Ice chemistry in embedded young stellar objects in the Large Magellanic Cloud

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Ice chemistry in embedded young stellar objects in the Large Magellanic Cloud

Please use this identifier to cite or link to this item: http://hdl.handle.net/10355/5131

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Title: Ice chemistry in embedded young stellar objects in the Large Magellanic Cloud
Author: Oliveira, J. M.; Loon, J. Th. van; Chen, C. H. R.; Tielens, A. G. G. M.; Sloan, G. C.; Woods, P. M.; Kemper, F.; Indebetouw, R.; Gordon, K. D.; Boyer, M. L.; Shiao, B.; Madden, S.; Speck, Angela K.; Meixner, Margaret; Marengo, M.
Keywords: astrochemistry
galaxies
Magellanic clouds
Date: 2009-12-03
Publisher: American Astronomical Society
Citation: The Astrophysical Journal, 707:1269-1295, 2009 December 20
Abstract: We present spectroscopic observations of a sample of 15 embedded young stellar objects (YSOs) in the Large Magellanic Cloud (LMC). These observations were obtained with the Spitzer Infrared Spectrograph (IRS) as part of the SAGE-Spec Legacy program.We analyze the two prominent ice bands in the IRS spectral range: the bending mode of CO2 ice at 15.2 μm and the ice band between 5 and 7 μm that includes contributions from the bending mode of water ice at 6 μm among other ice species. The 5-7 μm band is difficult to identify in our LMC sample due to the conspicuous presence of polycyclic aromatic hydrocarbon emission superimposed onto the ice spectra. We identify water ice in the spectra of two sources; the spectrum of one of those sources also exhibits the 6.8 μm ice feature attributed in the literature to ammonium and methanol. We model the CO2 band in detail, using the combination of laboratory ice profiles available in the literature. We find that a significant fraction ( 50%) of CO2 ice is locked in a water-rich component, consistent with what is observed for Galactic sources. The majority of the sources in the LMC also require a pure-CO2 contribution to the ice profile, evidence of thermal processing. There is a suggestion that CO2 production might be enhanced in the LMC, but the size of the available sample precludes firmer conclusions. We place our results in the context of the star formation environment in the LMC.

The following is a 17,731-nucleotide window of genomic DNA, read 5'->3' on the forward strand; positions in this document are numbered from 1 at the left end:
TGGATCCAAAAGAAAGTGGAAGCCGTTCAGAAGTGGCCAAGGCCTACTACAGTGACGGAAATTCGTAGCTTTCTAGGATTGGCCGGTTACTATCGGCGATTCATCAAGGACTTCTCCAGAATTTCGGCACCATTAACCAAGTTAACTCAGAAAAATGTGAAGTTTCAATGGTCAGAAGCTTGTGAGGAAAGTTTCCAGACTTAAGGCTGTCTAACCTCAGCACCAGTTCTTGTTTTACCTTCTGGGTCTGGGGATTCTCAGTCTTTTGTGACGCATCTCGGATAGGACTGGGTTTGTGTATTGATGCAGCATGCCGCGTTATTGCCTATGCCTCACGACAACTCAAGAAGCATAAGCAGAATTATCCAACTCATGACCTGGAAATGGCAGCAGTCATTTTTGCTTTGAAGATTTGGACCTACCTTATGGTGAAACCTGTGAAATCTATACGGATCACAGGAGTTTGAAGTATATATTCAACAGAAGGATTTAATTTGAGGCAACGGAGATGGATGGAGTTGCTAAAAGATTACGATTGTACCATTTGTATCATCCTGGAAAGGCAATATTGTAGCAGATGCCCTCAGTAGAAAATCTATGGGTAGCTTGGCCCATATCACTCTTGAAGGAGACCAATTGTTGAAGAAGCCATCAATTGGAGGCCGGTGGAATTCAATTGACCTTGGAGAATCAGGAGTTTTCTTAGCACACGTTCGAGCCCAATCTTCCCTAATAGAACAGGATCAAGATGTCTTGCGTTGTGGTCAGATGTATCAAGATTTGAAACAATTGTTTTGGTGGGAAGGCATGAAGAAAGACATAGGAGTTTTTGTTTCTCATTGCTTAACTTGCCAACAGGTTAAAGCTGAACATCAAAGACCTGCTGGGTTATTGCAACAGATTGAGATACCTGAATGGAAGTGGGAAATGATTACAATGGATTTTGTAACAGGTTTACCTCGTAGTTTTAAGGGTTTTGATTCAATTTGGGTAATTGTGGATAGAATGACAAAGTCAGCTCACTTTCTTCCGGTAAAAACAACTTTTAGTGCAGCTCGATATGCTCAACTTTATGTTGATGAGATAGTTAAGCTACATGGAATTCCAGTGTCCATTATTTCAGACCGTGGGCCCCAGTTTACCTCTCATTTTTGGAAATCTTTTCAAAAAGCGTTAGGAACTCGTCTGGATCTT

URI: http://hdl.handle.net/10355/5131
ISSN: 1538-4357

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